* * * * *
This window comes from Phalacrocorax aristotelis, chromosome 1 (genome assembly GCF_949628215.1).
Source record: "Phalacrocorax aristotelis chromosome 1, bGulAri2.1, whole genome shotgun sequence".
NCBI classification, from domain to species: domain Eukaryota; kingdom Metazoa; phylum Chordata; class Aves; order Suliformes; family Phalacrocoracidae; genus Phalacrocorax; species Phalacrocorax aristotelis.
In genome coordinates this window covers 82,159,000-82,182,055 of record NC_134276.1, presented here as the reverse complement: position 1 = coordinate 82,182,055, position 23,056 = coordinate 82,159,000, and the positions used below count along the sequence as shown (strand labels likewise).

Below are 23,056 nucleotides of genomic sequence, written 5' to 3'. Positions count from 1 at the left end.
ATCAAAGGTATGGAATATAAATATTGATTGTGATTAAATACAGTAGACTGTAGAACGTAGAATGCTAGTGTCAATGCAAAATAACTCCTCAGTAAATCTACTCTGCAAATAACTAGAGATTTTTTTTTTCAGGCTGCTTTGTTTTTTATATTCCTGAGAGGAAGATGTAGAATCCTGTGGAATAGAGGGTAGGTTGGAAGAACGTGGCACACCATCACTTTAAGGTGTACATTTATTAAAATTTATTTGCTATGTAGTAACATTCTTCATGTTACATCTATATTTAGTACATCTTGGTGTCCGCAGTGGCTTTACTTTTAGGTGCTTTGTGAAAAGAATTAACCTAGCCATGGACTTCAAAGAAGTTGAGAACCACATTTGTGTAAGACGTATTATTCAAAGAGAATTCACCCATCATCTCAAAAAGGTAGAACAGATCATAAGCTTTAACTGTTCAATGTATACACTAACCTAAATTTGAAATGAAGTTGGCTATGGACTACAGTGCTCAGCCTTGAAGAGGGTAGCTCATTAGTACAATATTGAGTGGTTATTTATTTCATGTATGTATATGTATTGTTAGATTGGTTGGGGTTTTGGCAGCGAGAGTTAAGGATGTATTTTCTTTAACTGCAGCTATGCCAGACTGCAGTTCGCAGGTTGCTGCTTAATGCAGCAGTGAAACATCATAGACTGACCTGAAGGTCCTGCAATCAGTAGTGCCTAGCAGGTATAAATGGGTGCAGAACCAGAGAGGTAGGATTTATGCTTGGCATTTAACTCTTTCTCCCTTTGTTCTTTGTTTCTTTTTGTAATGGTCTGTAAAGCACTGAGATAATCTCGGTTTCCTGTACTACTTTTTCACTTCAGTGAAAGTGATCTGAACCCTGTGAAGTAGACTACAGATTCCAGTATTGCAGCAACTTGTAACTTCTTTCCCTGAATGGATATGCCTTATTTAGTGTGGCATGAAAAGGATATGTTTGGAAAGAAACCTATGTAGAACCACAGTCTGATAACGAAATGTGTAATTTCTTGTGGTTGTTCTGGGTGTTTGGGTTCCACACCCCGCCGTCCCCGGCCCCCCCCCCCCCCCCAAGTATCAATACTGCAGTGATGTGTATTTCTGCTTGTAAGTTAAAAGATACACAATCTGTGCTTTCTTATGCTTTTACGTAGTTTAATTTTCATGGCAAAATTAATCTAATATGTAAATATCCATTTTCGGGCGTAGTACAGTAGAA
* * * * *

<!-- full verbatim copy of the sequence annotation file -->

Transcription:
This window comes from Phalacrocorax aristotelis, chromosome 1 (genome assembly GCF_949628215.1).
Source record: "Phalacrocorax aristotelis chromosome 1, bGulAri2.1, whole genome shotgun sequence".
NCBI classification, from domain to species: domain Eukaryota; kingdom Metazoa; phylum Chordata; class Aves; order Suliformes; family Phalacrocoracidae; genus Phalacrocorax; species Phalacrocorax aristotelis.
In genome coordinates this window covers 82,159,000-82,182,055 of record NC_134276.1, presented here as the reverse complement: position 1 = coordinate 82,182,055, position 23,056 = coordinate 82,159,000, and the positions used below count along the sequence as shown (strand labels likewise).

Below are 23,056 nucleotides of genomic sequence, written 5' to 3'. Positions count from 1 at the left end.
ATCAAAGGTATGGAATATAAATATTGATTGTGATTAAATACAGTAGACTGTAGAACGTAGAATGCTAGTGTCAATGCAAAATAACTCCTCAGTAAATCTACTCTGCAAATAACTAGAGATTTTTTTTTTCAGGCTGCTTTGTTTTTTATATTCCTGAGAGGAAGATGTAGAATCCTGTGGAATAGAGGGTAGGTTGGAAGAACGTGGCACACCATCACTTTAAGGTGTACATTTATTAAAATTTATTTGCTATGTAGTAACATTCTTCATGTTACATCTATATTTAGTACATCTTGGTGTCCGCAGTGGCTTTACTTTTAGGTGCTTTGTGAAAAGAATTAACCTAGCCATGGACTTCAAAGAAGTTGAGAACCACATTTGTGTAAGACGTATTATTCAAAGAGAATTCACCCATCATCTCAAAAAGGTAGAACAGATCATAAGCTTTAACTGTTCAATGTATACACTAACCTAAATTTGAAATGAAGTTGGCTATGGACTACAGTGCTCAGCCTTGAAGAGGGTAGCTCATTAGTACAATATTGAGTGGTTATTTATTTCATGTATGTATATGTATTGTTAGATTGGTTGGGGTTTTGGCAGCGAGAGTTAAGGATGTATTTTCTTTAACTGCAGCTATGCCAGACTGCAGTTCGCAGGTTGCTGCTTAATGCAGCAGTGAAACATCATAGACTGACCTGAAGGTCCTGCAATCAGTAGTGCCTAGCAGGTATAAATGGGTGCAGAACCAGAGAGGTAGGATTTATGCTTGGCATTTAACTCTTTCTCCCTTTGTTCTTTGTTTCTTTTTGTAATGGTCTGTAAAGCACTGAGATAATCTCGGTTTCCTGTACTACTTTTTCACTTCAGTGAAAGTGATCTGAACCCTGTGAAGTAGACTACAGATTCCAGTATTGCAGCAACTTGTAACTTCTTTCCCTGAATGGATATGCCTTATTTAGTGTGGCATGAAAAGGATATGTTTGGAAAGAAACCTATGTAGAACCACAGTCTGATAACGAAATGTGTAATTTCTTGTGGTTGTTCTGGGTGTTTGGGTTCCACACCCCGCCGTCCCCGGCCCCCCCCCCCCCCCCAAGTATCAATACTGCAGTGATGTGTATTTCTGCTTGTAAGTTAAAAGATACACAATCTGTGCTTTCTTATGCTTTTACGTAGTTTAATTTTCATGGCAAAATTAATCTAATATGTAAATATCCATTTTCGGGCGTAGTACAGTAGAA